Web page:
Offshore Tax Non-Compliance: Requirement to Correct & Failure to Correct
The legislation was introduced in Finance (No 2) Act 2017 and the scale of the potential for damage is as large as was feared from the initial consultations. Requirement to Correct is often shortened to RTC and sometimes expanded back to Really Terrible Consequences. The "Requirement" is to correct undisclosed offshore tax liabilities (Income Tax, Capital Gains Tax or Inheritance Tax) which have arisen in or before tax year 2016/17. One does not need to be UK resident to have a UK tax liability: examples are the trustee of a non-resident trust in respect of IHT 10 Year Charges; an offshore company in respect of rental income from a UK property.
The legislation is sometimes presented as a sort of extension of the Liechtenstein Disclosure Facility (LDF) but without such good terms. That is an unhelpful analogy. Unlike the LDF, the RTC is not a 'facility' available for a limited period but is rather legislation which gives us a glimpse of the future which awaits the non-compliant. It is a pretty dystopian future. Part 1 of the legislation outlines what needs to be corrected. Part 2 details the consequences of failure to correct. This note follows the same format.
Requirement to Correct (RTC)
The requirement relates to "relevant offshore tax non-compliance". The term is broadly defined. The legislation covers non-compliance to the end of tax year 2016/17. The window of opportunity to correct expires on 30 September 2018. After that, the consequences described in Part 2 apply.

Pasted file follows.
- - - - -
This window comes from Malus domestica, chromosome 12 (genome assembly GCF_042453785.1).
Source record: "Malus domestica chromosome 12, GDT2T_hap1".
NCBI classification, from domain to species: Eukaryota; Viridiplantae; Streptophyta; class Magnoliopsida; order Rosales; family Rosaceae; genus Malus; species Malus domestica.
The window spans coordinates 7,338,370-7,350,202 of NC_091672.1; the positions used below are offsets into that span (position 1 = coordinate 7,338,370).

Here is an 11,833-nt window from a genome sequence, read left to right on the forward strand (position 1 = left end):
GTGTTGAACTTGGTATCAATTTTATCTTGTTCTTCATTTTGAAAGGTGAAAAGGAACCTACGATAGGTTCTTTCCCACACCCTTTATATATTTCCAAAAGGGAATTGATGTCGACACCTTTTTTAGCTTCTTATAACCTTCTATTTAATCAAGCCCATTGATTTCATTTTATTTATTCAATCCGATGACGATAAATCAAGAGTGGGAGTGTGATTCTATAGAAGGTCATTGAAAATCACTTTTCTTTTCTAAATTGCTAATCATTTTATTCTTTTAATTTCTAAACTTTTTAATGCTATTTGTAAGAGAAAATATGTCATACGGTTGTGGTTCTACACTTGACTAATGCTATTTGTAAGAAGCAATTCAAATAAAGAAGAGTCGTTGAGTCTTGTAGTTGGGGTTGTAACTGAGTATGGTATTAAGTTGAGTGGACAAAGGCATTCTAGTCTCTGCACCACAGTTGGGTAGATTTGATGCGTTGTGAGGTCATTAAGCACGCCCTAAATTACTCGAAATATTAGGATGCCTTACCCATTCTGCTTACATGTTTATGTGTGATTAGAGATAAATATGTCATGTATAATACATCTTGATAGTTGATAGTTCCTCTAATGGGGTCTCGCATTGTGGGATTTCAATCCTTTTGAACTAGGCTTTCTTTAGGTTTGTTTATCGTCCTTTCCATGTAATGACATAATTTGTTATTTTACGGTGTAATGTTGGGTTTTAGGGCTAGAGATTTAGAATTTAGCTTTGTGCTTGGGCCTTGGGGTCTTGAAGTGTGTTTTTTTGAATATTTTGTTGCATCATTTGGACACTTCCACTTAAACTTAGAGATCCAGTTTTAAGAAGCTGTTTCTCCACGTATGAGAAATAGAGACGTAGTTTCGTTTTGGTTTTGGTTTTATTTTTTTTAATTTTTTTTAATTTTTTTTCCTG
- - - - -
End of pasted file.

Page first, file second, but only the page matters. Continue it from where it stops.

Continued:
The correction can be made in a variety of ways. The best way of disclosing the non-compliance will depend on what it is and how it has arisen. Just as there are a range of ways of being non-compliant, there are a range of options for being brought back into the light. At one end of the spectrum, for a simple error it may be adequate to deliver a tax return making the correction. At the other end of the spectrum, where there is exposure to a charge of deliberate tax evasion, the taxpayer may wish the guaranteed protection against criminal charges offered by HMRC's Contractual Disclosure Facility. Many taxpayers will fall between these two extremes. Apart from the decision to correct, it is important to adopt the most appropriate route for doing so
Also, in some instances, it may be difficult to compute the "potential loss of revenue" (PLR) accurately. In these circumstances, HMRC accept that the computation is to be done in a way which is "just and reasonable". That is a simple principle which in practice can raise some complex points. For many corrections, the computational methodology adopted will have a significant impact on the size of the settlement.
Failure to Correct (FTC)
The FTC legislation asks us to consider whether, in the past, we may have been sinners, guilty of sins of commission or omission. Questions to ask are: (i) How likely is it that we have a history of perfect tax compliance? (ii) How likely is it that any non-compliance will be identified? (iii) How long before HMRC are time-barred from pursuing an old liability? (iv) If past sins are uncovered, how bad will the consequences be?